HAVE A BREAK and the changing demands of trademark registration

Davis, Jennifer and Durant, Alan (2015) HAVE A BREAK and the changing demands of trademark registration. Queen Mary Journal of Intellectual Property Law, 5 (2). pp. 132-156. ISSN 2045-9807

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Abstract

This article explores, from the point of view of both law and linguistics, how far the application and effect of the law of registered trade marks is shaped not only by legislative initiative but also by changing consumer behaviour and the shifting linguistic currency of the particular signs used (or proposed for use) as marks. It does so by focusing on the thirty-year campaign to register HAVE A BREAK for a chocolate bar, marketed as ‘KitKat’. It considers the changing approach of courts both to inherent distinctiveness and to distinctiveness acquired through use. It also considers the relationship between the average consumer test for distinctiveness and the public interest in leaving certain signs free. It suggests that while the present trade mark regime is open to the registration of slogans, it is not clear that courts have sufficiently considered the public interest implications of increasing trade mark protection in this way.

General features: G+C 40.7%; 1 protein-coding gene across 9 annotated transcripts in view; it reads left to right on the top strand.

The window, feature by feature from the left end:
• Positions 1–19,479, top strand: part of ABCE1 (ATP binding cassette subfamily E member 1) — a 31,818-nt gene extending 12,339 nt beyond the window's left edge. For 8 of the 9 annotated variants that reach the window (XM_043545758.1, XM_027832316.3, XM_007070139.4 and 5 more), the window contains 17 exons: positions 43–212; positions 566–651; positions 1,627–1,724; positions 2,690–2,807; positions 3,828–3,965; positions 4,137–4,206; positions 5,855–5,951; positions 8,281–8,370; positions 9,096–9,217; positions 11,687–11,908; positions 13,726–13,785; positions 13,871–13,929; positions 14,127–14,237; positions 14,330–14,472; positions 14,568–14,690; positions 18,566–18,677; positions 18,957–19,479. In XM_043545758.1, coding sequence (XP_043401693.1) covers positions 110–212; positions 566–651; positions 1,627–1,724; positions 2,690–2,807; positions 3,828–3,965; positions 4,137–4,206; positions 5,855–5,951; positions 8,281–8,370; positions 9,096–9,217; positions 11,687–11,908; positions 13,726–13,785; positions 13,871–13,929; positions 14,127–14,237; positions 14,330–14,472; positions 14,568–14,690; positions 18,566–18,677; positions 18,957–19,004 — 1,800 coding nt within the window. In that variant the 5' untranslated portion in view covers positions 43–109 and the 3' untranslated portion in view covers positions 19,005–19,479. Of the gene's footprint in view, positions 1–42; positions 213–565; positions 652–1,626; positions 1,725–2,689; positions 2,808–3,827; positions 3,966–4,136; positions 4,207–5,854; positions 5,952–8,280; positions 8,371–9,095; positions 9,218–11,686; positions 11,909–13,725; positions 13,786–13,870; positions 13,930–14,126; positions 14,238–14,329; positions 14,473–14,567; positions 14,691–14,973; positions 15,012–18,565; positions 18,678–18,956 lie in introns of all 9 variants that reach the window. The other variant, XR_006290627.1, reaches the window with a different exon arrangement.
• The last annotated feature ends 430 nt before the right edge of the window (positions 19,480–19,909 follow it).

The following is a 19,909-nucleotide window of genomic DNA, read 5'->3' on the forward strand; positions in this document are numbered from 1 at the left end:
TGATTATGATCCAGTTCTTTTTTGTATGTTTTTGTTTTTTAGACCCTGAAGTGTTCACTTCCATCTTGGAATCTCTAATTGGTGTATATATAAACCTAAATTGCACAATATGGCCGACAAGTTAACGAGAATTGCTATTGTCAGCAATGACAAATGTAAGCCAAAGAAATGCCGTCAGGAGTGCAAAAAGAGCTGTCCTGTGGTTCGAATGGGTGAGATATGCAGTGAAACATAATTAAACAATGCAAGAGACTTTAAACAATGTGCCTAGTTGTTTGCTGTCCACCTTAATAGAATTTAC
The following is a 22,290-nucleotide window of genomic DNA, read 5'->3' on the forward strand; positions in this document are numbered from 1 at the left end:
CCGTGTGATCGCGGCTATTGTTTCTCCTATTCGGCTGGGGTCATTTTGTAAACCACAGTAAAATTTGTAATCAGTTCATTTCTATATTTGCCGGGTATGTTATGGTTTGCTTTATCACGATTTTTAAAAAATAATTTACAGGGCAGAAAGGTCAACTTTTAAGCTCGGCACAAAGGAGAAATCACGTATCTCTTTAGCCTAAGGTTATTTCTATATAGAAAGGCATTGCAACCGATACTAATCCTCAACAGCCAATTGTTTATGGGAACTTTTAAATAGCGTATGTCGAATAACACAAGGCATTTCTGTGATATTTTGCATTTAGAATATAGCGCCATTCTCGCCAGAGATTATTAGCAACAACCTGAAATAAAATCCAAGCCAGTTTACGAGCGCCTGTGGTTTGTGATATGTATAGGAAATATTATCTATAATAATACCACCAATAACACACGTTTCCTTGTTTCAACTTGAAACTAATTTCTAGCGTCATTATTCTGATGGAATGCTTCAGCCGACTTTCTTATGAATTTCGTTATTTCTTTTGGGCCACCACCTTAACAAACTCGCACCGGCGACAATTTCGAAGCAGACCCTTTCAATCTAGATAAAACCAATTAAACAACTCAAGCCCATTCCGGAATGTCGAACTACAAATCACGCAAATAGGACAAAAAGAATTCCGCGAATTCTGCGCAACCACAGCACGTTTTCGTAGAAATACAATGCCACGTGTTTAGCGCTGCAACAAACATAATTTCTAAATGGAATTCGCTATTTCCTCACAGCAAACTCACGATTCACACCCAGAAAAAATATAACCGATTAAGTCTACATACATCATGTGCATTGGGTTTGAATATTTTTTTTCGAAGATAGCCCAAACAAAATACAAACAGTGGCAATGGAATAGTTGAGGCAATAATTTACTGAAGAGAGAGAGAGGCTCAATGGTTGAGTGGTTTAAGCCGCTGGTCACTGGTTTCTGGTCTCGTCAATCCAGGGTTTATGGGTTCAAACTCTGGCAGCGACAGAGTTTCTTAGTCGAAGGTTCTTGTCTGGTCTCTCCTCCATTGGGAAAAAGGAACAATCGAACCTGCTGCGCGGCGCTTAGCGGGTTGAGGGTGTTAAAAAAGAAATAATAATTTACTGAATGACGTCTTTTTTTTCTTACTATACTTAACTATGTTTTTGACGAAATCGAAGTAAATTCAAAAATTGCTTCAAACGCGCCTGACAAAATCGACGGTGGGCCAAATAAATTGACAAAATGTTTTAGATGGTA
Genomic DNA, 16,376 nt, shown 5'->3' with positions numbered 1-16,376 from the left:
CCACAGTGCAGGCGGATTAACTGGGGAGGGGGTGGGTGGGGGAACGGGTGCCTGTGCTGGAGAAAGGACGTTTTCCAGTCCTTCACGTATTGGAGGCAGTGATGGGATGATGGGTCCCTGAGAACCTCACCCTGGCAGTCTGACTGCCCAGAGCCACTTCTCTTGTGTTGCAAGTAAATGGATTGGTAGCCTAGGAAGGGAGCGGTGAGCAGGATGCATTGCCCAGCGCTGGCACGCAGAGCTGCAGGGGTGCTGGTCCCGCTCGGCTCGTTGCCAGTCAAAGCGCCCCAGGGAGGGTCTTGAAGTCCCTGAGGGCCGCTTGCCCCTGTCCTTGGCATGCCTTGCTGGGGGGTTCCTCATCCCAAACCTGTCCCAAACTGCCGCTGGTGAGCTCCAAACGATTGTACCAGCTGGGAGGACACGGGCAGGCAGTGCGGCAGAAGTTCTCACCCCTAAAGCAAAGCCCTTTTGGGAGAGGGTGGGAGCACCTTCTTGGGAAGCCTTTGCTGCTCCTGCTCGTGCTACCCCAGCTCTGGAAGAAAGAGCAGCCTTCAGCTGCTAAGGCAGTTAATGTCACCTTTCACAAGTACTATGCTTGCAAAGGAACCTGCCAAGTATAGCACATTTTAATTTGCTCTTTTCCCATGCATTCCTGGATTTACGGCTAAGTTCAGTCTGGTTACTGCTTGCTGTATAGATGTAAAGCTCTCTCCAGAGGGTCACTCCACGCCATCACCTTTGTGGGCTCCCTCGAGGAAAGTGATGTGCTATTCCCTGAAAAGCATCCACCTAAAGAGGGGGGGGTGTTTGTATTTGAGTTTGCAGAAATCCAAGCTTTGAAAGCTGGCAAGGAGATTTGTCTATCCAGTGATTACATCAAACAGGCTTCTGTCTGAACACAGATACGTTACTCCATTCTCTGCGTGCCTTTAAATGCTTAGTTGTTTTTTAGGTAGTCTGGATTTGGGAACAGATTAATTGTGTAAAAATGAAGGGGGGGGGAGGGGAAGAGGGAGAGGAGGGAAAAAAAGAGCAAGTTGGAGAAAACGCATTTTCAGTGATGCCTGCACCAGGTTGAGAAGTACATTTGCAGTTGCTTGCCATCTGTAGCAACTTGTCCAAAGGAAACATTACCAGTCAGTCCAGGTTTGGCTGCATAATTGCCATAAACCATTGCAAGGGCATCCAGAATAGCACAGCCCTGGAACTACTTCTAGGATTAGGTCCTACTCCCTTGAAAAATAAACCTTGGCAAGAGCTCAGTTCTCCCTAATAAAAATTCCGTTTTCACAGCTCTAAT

Item Type: Article
Keywords (uncontrolled): trade mark registration, slogans, public interest, Trade Mark Directive (2008/95/EC)
Research Areas: A. > School of Law
Item ID: 16601
Notes on copyright: © Davis, J., & Durant, A. (2015). The definitive, peer reviewed and edited version of this article is published in Queen Mary Journal of Intellectual Property, 5(2) pp. 132-156, 2015
Useful Links:
Depositing User: Alan Durant
Date Deposited: 29 May 2015 14:42
Last Modified: 05 Apr 2019 05:36
URI: https://eprints.mdx.ac.uk/id/eprint/16601

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